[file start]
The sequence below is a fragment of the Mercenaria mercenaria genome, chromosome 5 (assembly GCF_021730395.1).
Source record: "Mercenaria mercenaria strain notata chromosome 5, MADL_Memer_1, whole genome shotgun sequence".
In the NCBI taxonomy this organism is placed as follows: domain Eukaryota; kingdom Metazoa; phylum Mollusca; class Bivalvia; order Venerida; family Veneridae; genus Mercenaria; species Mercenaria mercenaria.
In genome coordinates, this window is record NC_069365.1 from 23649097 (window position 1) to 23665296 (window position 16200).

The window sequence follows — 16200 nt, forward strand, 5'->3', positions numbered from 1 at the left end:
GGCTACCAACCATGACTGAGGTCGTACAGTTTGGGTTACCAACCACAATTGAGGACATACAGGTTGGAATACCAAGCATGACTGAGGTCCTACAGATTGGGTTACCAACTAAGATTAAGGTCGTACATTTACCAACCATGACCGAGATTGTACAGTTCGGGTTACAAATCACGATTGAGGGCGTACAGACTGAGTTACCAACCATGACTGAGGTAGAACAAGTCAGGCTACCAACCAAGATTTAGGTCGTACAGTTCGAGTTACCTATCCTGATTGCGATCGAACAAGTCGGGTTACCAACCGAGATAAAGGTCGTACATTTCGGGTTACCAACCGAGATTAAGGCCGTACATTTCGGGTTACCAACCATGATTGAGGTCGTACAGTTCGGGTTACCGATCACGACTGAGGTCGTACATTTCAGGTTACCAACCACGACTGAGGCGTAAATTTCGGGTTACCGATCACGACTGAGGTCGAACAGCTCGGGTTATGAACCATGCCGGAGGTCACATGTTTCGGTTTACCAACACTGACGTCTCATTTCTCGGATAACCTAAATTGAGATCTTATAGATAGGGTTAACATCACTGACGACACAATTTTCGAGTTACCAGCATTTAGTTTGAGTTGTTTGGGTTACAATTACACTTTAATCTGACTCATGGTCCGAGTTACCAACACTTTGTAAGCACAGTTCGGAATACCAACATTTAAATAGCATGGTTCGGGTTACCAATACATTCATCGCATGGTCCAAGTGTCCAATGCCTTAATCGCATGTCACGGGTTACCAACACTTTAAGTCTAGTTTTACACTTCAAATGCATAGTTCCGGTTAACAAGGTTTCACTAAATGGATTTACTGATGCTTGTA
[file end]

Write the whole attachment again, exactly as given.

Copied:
The sequence below is a fragment of the Mercenaria mercenaria genome, chromosome 5 (assembly GCF_021730395.1).
Source record: "Mercenaria mercenaria strain notata chromosome 5, MADL_Memer_1, whole genome shotgun sequence".
In the NCBI taxonomy this organism is placed as follows: domain Eukaryota; kingdom Metazoa; phylum Mollusca; class Bivalvia; order Venerida; family Veneridae; genus Mercenaria; species Mercenaria mercenaria.
In genome coordinates, this window is record NC_069365.1 from 23649097 (window position 1) to 23665296 (window position 16200).

The window sequence follows — 16200 nt, forward strand, 5'->3', positions numbered from 1 at the left end:
GGCTACCAACCATGACTGAGGTCGTACAGTTTGGGTTACCAACCACAATTGAGGACATACAGGTTGGAATACCAAGCATGACTGAGGTCCTACAGATTGGGTTACCAACTAAGATTAAGGTCGTACATTTACCAACCATGACCGAGATTGTACAGTTCGGGTTACAAATCACGATTGAGGGCGTACAGACTGAGTTACCAACCATGACTGAGGTAGAACAAGTCAGGCTACCAACCAAGATTTAGGTCGTACAGTTCGAGTTACCTATCCTGATTGCGATCGAACAAGTCGGGTTACCAACCGAGATAAAGGTCGTACATTTCGGGTTACCAACCGAGATTAAGGCCGTACATTTCGGGTTACCAACCATGATTGAGGTCGTACAGTTCGGGTTACCGATCACGACTGAGGTCGTACATTTCAGGTTACCAACCACGACTGAGGCGTAAATTTCGGGTTACCGATCACGACTGAGGTCGAACAGCTCGGGTTATGAACCATGCCGGAGGTCACATGTTTCGGTTTACCAACACTGACGTCTCATTTCTCGGATAACCTAAATTGAGATCTTATAGATAGGGTTAACATCACTGACGACACAATTTTCGAGTTACCAGCATTTAGTTTGAGTTGTTTGGGTTACAATTACACTTTAATCTGACTCATGGTCCGAGTTACCAACACTTTGTAAGCACAGTTCGGAATACCAACATTTAAATAGCATGGTTCGGGTTACCAATACATTCATCGCATGGTCCAAGTGTCCAATGCCTTAATCGCATGTCACGGGTTACCAACACTTTAAGTCTAGTTTTACACTTCAAATGCATAGTTCCGGTTAACAAGGTTTCACTAAATGGATTTACTGATGCTTGTA